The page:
Julie Reed wrote:Eric,
I don’t know how many hours he worked on the days he taught, but adding up weekends, Xmas break, spring break, 3 day weekends a few times and summer vacation he had an equal number of days not in school, not teaching, which left him free to log with horses and raise a few dairy cows. That’s how he explained it to me and it made perfect sense. I’ve heard other teachers comment similarly. The school day is 6-7 hours, I would guess most teachers end up at around 10 with prep, correcting papers, etc? It’s not a job I would want, or could do well. I love kids and am able to teach them things (we homeschooled for a few years) but not in multiples of 25!😳
My ex-wife was a teacher, and her contract was 181 days, which is 6 months. I think after that it gets into how much passion a person has. When I worked at the shipyard I worked 9 months out of the year, as most "real" jobs do, but with full-time farming, I work everyday. In fact, people used to ask me, why I did not know what the weather was going to be. And I said, "I am a farmer, I am going to be out in it no matter what the weather is."
My ex-wife, she called "homework", homework to her kids, but called it "Busy work" to me, and so she took them home where we burned them in our burn barrel. Grades were based on test scores and her estimation of how they did on the homework. So I would say a teacher works 6 months a year, but good for them if they are more passionate.
Here in Maine, the typical farm back in the oxen/horse farming days was sized around 40 acres. That was about all a farm could handle back then. Ours was always a little bigger, we had 2000 acres, but my Great Grandfather also had 17 teams of horses he had to keep going all the time. Obviously that was through a lot of hired hands, but the old duffers here have told me, he was so tired keeping so many people moving in the right direction for the farm, that he would sleep anywhere. It was just that stressful, and all consuming.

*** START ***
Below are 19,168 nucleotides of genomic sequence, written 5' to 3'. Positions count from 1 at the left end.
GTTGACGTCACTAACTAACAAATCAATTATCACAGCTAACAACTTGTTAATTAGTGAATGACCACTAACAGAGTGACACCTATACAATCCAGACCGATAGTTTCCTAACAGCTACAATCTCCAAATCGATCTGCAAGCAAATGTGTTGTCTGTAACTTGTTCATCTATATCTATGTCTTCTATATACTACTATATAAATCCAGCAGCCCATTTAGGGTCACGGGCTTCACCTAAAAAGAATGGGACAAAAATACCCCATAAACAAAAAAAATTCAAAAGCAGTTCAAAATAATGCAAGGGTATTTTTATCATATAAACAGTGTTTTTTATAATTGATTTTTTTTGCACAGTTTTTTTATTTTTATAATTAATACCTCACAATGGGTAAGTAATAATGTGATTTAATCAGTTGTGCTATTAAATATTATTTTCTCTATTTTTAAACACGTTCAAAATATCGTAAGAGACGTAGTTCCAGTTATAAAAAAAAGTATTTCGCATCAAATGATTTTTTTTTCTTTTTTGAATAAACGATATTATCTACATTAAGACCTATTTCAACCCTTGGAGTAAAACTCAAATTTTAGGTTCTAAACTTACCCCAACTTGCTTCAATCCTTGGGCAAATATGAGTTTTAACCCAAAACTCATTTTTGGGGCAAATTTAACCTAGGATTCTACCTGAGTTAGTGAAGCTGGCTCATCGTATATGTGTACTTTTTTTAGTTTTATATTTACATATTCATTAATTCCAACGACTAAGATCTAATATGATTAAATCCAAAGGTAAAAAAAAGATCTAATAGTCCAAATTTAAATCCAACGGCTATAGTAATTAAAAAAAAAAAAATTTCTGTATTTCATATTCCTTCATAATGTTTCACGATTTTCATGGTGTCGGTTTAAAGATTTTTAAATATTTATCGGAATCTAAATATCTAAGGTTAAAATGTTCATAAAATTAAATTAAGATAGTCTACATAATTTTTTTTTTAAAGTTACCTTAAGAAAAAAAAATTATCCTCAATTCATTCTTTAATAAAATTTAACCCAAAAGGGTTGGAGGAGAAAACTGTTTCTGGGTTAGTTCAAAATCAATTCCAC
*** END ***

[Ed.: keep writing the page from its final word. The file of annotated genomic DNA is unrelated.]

He loved horses, and always did. But my Grandfather (his son) hated horses and preferred tractors. That was where I got my love from, but I have been driving tractors since I was 5 or six years old.
I actually got my first traffic violation at age 10 by "driving across a paved way with a tracked machine." I never thought in the world the Deputy Sheriff sitting on top of the hill would pull a 10 year old over for just driving a bulldozer across the road. That cost my dad $65 as it was determined he had, "Allowed to Operate", kind of a catch-all offense.
My 5th grade teacher, she once told my mom that "I was a good kid, but lived in a fantasy world." My mom was shocked and said that I was "honest to a fault." That was when my teacher said that I kept saying how I drove bulldozer. That was when my mom informed her that I really did. I was only 10, but because the bulldozer moves slow, and is steered by levers, I could put my feet on the dash and pull my guts out, and get the bulldozer to steer through the woods. my dad would log, get the bulldozer hooked to the trees, and my job was to drive it to the landing, push them up, then drive back as he cut more trees. To stop the bulldozer, or shift, I had to stand on the clutch.
I did not actually start using a chainsaw until I was15 years old. My dad told me if I started to cut wood, to not stop until I finished that load...10 cords of wood. I have been cutting wood ever since.